Develop and deploy Silverlight + SharePoint 2010 Solutions (part 2)

A quick summary of part 1:

  1. Environment (tools)
  2. Creating Silverlight project
  3. Creating XAML
  4. Hooking up Silverlight databinding to mock data
  5. Implement real SharePoint query via Microsoft's Client Object Model
  6. Quick discussion of the deploy to document library deployment strategy - I dubbed this XAP-deployment

Part 2 is all about Debugging and Tuning our service calls and see how much fine-grained control we have in talking to SharePoint.  Read on - it's really awesome. 



First problem we have is that the Silverlight application does not re-query the service.  It runs, queries SharePoint once, and then stops.

  1. Let's make it query SharePoint on a periodic basis.  There are various timers available in Silverlight, the easiest to use is the System.Windows.Threading.DispatcherTimer:
  2.         public SharePointChart()
                sharepointContext = ClientContext.Current;
                DispatcherTimer timer = new DispatcherTimer();
                timer.Interval = new TimeSpan(0, 0, 5);
                timer.Tick += new EventHandler(timer_Tick);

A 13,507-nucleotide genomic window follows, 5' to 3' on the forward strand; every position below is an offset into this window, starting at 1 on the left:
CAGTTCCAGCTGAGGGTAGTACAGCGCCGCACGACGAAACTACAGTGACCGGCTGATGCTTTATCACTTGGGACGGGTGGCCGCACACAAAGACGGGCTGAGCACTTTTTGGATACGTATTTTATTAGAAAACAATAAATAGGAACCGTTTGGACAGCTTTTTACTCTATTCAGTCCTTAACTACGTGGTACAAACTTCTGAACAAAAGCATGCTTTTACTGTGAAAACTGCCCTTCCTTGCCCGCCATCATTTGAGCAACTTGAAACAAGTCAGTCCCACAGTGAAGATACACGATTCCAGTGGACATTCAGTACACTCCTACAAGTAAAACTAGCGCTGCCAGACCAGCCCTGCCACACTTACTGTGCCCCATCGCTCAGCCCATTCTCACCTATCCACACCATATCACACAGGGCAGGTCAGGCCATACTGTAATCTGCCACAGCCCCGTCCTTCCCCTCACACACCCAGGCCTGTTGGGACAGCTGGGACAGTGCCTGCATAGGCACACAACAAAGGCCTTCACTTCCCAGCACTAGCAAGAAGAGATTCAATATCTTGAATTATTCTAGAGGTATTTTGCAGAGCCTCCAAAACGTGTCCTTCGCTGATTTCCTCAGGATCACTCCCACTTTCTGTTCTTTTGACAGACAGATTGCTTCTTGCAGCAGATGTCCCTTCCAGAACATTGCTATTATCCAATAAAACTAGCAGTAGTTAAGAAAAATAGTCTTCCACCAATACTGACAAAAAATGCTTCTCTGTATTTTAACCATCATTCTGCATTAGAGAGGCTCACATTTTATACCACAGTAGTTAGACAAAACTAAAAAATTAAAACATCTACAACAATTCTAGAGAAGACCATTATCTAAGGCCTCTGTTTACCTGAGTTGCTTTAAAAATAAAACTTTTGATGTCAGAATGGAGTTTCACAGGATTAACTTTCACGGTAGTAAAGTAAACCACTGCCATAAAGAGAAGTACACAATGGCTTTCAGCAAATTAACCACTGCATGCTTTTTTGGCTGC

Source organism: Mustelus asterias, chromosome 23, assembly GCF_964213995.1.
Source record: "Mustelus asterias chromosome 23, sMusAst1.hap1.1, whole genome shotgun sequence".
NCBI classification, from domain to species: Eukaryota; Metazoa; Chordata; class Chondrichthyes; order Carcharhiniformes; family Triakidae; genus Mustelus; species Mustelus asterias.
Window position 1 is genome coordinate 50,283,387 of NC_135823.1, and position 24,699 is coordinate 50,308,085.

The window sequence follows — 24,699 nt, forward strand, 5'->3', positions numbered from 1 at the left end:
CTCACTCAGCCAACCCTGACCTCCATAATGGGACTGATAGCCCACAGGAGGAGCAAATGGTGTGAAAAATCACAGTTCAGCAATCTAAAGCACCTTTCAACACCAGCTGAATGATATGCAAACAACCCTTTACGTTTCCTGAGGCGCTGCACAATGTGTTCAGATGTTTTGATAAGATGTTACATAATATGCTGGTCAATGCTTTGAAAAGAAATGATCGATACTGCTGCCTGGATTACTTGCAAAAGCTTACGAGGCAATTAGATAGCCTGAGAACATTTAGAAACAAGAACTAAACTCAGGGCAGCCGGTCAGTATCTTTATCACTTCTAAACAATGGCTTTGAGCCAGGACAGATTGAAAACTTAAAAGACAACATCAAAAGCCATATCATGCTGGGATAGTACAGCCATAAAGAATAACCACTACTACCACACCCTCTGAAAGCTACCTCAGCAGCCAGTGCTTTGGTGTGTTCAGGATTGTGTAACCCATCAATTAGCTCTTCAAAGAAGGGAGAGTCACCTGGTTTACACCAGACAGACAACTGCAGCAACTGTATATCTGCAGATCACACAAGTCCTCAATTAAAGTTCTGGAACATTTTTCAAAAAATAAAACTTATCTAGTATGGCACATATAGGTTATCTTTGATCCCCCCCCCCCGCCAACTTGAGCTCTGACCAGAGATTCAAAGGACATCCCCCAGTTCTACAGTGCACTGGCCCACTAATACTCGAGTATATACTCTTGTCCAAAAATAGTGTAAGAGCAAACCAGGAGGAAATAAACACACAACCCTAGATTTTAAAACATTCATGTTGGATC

private void timer_Tick(object sender, EventArgs e)
                if (sharepointContext == null)
  3. Notes:
    • Create a DispatcherTimer, set it to tick every 5 seconds
    • On each tick - query data from SharePoint
    • By magic of the earlier work we did with databinding in XAML - there is no UI update code required.  The code (controller) updates the data (model) and the UI (view) updates automatically.  This is best practice to move towards full MVVM in Silverlight, and the least amount of headaches down the road.


As Silverlight is running in the Browser, debugging the Silverlight application can be done via Attaching the debugger to a running browser process.



In the list of processes - look for the browser process that has Silverlight run time loaded.


You can attach to other browsers as well.

Key notes:

  • Client side debugging Silverlight is superior:
  • Managed Code - not Javascript
  • Browser-independent - no fiddling with different DOM or browser behaviours
  • Server-independent - you could be talking to your development, test, UAT or Production server, the server could be on-premise or in-the-cloud (SharePoint Online).  You are still, debugging the Silverlight that's running on your own machine, calling the server via published services.



Let's see what Silverlight is doing under the hood.  Run our favourite HTTP sniffer Fiddler 2 (you can also use FireBug or Wireshark - whichever you are familiar with):


Since our Silverlight is faithfully re-polling the server every 5 seconds, we see this particular HTTP connection repeating - for as long as the Silverlight app is running (close browser window to stop it)


Notice the return traffic is 1.3K - relatively tiny in the scheme of things.  By comparison:


  • Full page reload starts at 30k for bare page
  • AJAX web parts are about 20k (rough estimates)


Digging in a bit more on the traffic





The request is XML